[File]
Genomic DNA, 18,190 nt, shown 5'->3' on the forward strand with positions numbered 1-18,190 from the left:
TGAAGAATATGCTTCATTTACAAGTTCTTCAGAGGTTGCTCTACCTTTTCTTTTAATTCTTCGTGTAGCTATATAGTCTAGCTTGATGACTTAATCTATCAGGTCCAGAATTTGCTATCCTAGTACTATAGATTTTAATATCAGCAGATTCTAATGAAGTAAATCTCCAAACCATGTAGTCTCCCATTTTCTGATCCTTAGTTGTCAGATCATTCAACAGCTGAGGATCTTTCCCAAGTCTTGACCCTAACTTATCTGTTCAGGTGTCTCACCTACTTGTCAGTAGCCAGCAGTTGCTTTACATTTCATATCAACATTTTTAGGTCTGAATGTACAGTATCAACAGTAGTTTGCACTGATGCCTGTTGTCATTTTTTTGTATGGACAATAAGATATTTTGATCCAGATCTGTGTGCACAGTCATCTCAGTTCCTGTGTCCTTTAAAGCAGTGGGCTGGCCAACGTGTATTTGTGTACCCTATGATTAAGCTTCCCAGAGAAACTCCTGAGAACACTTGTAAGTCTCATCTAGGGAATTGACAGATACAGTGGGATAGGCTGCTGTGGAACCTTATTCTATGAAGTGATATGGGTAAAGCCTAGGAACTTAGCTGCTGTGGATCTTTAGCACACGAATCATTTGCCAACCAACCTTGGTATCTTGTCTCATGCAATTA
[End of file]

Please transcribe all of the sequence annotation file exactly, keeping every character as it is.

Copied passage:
Genomic DNA, 18,190 nt, shown 5'->3' on the forward strand with positions numbered 1-18,190 from the left:
TGAAGAATATGCTTCATTTACAAGTTCTTCAGAGGTTGCTCTACCTTTTCTTTTAATTCTTCGTGTAGCTATATAGTCTAGCTTGATGACTTAATCTATCAGGTCCAGAATTTGCTATCCTAGTACTATAGATTTTAATATCAGCAGATTCTAATGAAGTAAATCTCCAAACCATGTAGTCTCCCATTTTCTGATCCTTAGTTGTCAGATCATTCAACAGCTGAGGATCTTTCCCAAGTCTTGACCCTAACTTATCTGTTCAGGTGTCTCACCTACTTGTCAGTAGCCAGCAGTTGCTTTACATTTCATATCAACATTTTTAGGTCTGAATGTACAGTATCAACAGTAGTTTGCACTGATGCCTGTTGTCATTTTTTTGTATGGACAATAAGATATTTTGATCCAGATCTGTGTGCACAGTCATCTCAGTTCCTGTGTCCTTTAAAGCAGTGGGCTGGCCAACGTGTATTTGTGTACCCTATGATTAAGCTTCCCAGAGAAACTCCTGAGAACACTTGTAAGTCTCATCTAGGGAATTGACAGATACAGTGGGATAGGCTGCTGTGGAACCTTATTCTATGAAGTGATATGGGTAAAGCCTAGGAACTTAGCTGCTGTGGATCTTTAGCACACGAATCATTTGCCAACCAACCTTGGTATCTTGTCTCATGCAATTA